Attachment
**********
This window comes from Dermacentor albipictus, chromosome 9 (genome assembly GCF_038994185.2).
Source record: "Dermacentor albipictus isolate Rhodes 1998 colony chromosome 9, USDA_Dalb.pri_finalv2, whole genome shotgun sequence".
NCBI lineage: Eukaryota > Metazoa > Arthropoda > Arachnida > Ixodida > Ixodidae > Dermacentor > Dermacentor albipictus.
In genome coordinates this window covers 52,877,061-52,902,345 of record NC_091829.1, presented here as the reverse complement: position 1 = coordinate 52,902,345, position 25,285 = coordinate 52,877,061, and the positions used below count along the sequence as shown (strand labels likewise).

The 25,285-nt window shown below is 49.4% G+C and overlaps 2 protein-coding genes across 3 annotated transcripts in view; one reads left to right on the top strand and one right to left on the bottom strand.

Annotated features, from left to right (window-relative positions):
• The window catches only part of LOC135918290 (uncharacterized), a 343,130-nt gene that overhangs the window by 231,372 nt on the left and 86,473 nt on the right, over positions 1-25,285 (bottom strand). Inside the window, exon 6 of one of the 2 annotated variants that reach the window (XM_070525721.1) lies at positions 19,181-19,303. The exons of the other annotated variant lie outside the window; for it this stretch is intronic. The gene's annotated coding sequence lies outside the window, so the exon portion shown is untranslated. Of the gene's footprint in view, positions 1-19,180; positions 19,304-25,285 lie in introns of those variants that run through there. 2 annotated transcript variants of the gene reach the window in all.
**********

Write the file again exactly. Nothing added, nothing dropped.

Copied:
This window comes from Dermacentor albipictus, chromosome 9 (genome assembly GCF_038994185.2).
Source record: "Dermacentor albipictus isolate Rhodes 1998 colony chromosome 9, USDA_Dalb.pri_finalv2, whole genome shotgun sequence".
NCBI lineage: Eukaryota > Metazoa > Arthropoda > Arachnida > Ixodida > Ixodidae > Dermacentor > Dermacentor albipictus.
In genome coordinates this window covers 52,877,061-52,902,345 of record NC_091829.1, presented here as the reverse complement: position 1 = coordinate 52,902,345, position 25,285 = coordinate 52,877,061, and the positions used below count along the sequence as shown (strand labels likewise).

The 25,285-nt window shown below is 49.4% G+C and overlaps 2 protein-coding genes across 3 annotated transcripts in view; one reads left to right on the top strand and one right to left on the bottom strand.

Annotated features, from left to right (window-relative positions):
• The window catches only part of LOC135918290 (uncharacterized), a 343,130-nt gene that overhangs the window by 231,372 nt on the left and 86,473 nt on the right, over positions 1-25,285 (bottom strand). Inside the window, exon 6 of one of the 2 annotated variants that reach the window (XM_070525721.1) lies at positions 19,181-19,303. The exons of the other annotated variant lie outside the window; for it this stretch is intronic. The gene's annotated coding sequence lies outside the window, so the exon portion shown is untranslated. Of the gene's footprint in view, positions 1-19,180; positions 19,304-25,285 lie in introns of those variants that run through there. 2 annotated transcript variants of the gene reach the window in all.